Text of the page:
Monday, January 7, 2008

More Breaking News: ISIS and Genzyme in Heart Attack Biotech Deal

Dwarfing Tacere’s Pfizer collaboration announced earlier today, ISIS disclosed after the close of the markets Genzyme to be their long-expected partner for mipomersen, an antisense compound targeting ApoB100 for lowering bad cholesterol. Mipomersen is currently in phase III clinical development for the small, but high-risk group of people with familial hypercholesterolemia. Similar studies are planned to apply mipomersen for the statin-refractory general population. Pre-clinical data so far have shown the drug to be safe and surprisingly well tolerated.

The blockbuster deal, including a $175M upfront license payment plus $150M at a 103% premium to today’s closing price and more significant milestone and profit-sharing opportunities downstream, is another validation of how highly innovative RNA-targeting therapies are being valued. Genzyme appears to be the ideal partner for ISIS in that it has demonstrated an amazing ability to target relatively small patient populations for genetic disorders, such as familial hypercholesterolemia, yet be extraordinarily profitable. ISIS on the other hand is opting for an IP licensing model whereby it develops a series of antisense compounds to certain value inflection points to then partner them, in addition to receiving significant royalties on licensed IP from a wide range of RNA technology companies, including Alnylam. More antisense drugs for liver indications are in development, including a phase I HCV drug licensed by Merck [note corrigendum below].

Today’s announcement will focus the attention to the entire field of RNA-based therapeutics, including RNAi. The markets are likely to react very positively to the news, and Alnylam’s plans of two more significant platform licensing deals will sound a lot more real with this new development.

PS: It seems odd that today's announcement was preceded by a dramatic, over 15% drop in ISIS shares at the opening of the session. It is likely that "shorts" familiar with the matter pushed the stock down to create panic selling to create volume for covering their positions. Unfortunately, this may have achieved its purpose and some honest investors will have been stopped out by this action.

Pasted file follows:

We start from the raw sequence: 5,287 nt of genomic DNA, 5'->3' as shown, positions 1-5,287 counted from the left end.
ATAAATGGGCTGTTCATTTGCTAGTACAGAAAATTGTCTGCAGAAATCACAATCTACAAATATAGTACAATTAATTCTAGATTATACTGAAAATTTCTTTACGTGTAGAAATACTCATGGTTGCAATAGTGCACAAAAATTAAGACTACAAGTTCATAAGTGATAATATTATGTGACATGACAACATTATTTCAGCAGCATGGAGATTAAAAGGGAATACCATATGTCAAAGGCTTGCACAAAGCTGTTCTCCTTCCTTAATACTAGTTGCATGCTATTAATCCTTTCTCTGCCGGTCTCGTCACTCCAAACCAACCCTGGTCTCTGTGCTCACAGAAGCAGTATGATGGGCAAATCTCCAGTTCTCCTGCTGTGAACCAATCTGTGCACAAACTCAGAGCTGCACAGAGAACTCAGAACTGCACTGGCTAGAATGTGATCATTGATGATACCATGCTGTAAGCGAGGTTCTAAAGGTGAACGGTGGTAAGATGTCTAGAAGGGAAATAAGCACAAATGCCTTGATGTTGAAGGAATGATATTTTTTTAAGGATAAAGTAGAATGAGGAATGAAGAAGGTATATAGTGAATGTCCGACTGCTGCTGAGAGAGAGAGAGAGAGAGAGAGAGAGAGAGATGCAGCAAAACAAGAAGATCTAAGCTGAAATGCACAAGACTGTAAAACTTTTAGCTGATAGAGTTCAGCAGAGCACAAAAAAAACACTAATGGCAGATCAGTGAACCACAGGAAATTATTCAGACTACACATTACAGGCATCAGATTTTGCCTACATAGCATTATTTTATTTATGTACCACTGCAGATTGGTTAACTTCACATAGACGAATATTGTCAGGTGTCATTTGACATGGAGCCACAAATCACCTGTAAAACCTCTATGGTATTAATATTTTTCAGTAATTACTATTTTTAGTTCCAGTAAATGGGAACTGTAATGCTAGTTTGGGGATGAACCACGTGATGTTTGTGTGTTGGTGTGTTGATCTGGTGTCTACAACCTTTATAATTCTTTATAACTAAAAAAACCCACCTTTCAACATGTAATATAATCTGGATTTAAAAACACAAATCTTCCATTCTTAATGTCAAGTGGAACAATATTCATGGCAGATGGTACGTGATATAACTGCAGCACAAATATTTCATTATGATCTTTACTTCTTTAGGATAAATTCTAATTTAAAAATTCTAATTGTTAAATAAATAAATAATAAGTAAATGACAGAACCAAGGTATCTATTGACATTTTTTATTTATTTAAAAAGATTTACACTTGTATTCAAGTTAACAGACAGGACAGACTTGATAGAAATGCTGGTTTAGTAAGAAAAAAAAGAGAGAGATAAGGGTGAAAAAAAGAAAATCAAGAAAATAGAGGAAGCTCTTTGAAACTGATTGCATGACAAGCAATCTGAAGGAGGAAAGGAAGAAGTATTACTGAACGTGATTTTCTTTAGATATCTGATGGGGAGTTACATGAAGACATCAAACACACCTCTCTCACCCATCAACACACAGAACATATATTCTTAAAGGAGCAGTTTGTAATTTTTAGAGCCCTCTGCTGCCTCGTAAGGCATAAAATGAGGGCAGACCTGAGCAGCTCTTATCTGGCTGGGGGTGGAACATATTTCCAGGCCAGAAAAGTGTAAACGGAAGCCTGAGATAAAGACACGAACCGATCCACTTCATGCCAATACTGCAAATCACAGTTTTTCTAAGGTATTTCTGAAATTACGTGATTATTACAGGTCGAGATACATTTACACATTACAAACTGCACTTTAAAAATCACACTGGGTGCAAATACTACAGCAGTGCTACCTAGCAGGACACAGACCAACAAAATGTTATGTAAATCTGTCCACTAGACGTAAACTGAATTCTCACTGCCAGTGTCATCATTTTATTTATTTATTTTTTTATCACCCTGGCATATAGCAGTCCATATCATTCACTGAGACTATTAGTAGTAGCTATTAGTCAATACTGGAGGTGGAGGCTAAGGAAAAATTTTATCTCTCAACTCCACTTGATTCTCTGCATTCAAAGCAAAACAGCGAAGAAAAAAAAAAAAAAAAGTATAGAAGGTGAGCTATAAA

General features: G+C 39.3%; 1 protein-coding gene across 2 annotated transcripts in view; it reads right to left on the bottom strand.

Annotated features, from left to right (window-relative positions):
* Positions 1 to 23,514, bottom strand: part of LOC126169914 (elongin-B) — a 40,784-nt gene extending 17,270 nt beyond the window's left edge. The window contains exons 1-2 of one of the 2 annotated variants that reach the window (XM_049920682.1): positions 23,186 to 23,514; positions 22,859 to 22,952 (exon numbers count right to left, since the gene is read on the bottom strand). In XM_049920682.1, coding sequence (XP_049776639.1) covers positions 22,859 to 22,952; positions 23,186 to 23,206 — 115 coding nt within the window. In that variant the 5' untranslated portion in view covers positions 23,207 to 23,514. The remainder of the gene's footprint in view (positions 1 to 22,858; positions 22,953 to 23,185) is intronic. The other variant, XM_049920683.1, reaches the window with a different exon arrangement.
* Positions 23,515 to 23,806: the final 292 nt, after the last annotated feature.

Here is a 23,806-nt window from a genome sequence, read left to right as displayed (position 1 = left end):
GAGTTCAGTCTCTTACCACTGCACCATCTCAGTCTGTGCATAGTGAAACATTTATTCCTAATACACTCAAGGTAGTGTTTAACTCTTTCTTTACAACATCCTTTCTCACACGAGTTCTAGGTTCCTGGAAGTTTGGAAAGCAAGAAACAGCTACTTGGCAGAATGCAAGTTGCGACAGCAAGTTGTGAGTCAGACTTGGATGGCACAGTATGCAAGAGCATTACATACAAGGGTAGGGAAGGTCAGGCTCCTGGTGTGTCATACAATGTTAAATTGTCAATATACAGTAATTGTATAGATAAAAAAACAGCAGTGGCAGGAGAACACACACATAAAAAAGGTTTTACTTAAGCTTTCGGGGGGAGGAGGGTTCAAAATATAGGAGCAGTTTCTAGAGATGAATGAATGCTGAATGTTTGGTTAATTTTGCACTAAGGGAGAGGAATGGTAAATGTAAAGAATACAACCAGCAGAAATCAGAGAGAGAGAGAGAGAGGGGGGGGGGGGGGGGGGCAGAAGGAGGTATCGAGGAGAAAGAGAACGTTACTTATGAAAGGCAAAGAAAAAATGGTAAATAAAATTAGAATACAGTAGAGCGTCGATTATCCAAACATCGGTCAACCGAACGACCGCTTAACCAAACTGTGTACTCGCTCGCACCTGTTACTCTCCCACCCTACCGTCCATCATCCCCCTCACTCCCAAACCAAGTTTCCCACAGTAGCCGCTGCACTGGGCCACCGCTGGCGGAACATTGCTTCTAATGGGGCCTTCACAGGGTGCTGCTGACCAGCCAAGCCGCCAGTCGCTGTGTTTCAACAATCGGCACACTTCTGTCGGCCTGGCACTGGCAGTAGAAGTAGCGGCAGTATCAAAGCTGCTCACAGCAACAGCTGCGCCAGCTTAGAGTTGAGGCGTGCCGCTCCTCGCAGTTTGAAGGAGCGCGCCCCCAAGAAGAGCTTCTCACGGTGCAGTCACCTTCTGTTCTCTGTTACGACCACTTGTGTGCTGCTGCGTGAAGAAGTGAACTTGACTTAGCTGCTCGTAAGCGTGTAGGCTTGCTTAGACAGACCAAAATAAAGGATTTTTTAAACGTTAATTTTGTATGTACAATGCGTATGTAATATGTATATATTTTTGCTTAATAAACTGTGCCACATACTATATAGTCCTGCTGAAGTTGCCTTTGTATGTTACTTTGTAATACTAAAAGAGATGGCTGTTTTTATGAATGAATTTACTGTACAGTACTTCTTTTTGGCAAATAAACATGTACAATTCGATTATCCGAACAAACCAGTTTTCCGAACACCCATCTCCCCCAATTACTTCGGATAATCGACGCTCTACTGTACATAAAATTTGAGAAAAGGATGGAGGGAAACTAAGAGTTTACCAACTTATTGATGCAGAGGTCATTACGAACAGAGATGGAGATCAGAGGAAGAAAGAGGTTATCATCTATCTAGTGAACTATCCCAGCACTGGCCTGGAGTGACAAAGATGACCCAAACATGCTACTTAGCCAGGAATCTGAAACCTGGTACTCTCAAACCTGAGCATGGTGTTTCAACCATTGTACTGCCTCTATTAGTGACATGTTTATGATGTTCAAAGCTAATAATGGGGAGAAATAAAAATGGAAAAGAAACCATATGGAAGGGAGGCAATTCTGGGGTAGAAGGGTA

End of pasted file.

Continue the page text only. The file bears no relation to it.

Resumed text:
Corrigendum (15 January, 2008): A reader correctly noted that the Merck HCV drug mentioned in this blog is a nucleoside polymerase inhibitor, not an antisense compound which I assumed based on its origin in a Merck-ISIS collaboration. This, however, further illustrates ISIS' considerable leverage in nucleotide-based drug development.


Anonymous said...

Thanks for the updates again.

Yes, the ISIS trading was odd and I agree with your view that it was pushed down by someone in the know. I've emailed both ISIS and the SEC to suggest that they look into it.

Anonymous said...

The Merck HCV drug is not an antisense drug. It is a nucleoside analog.

Dirk said...

Thanks, for correcting me on my assumption. I was aware that ISIS and Merck were collaborating on an HCV treatment and incorrectly assumed it would be an antisense compound:

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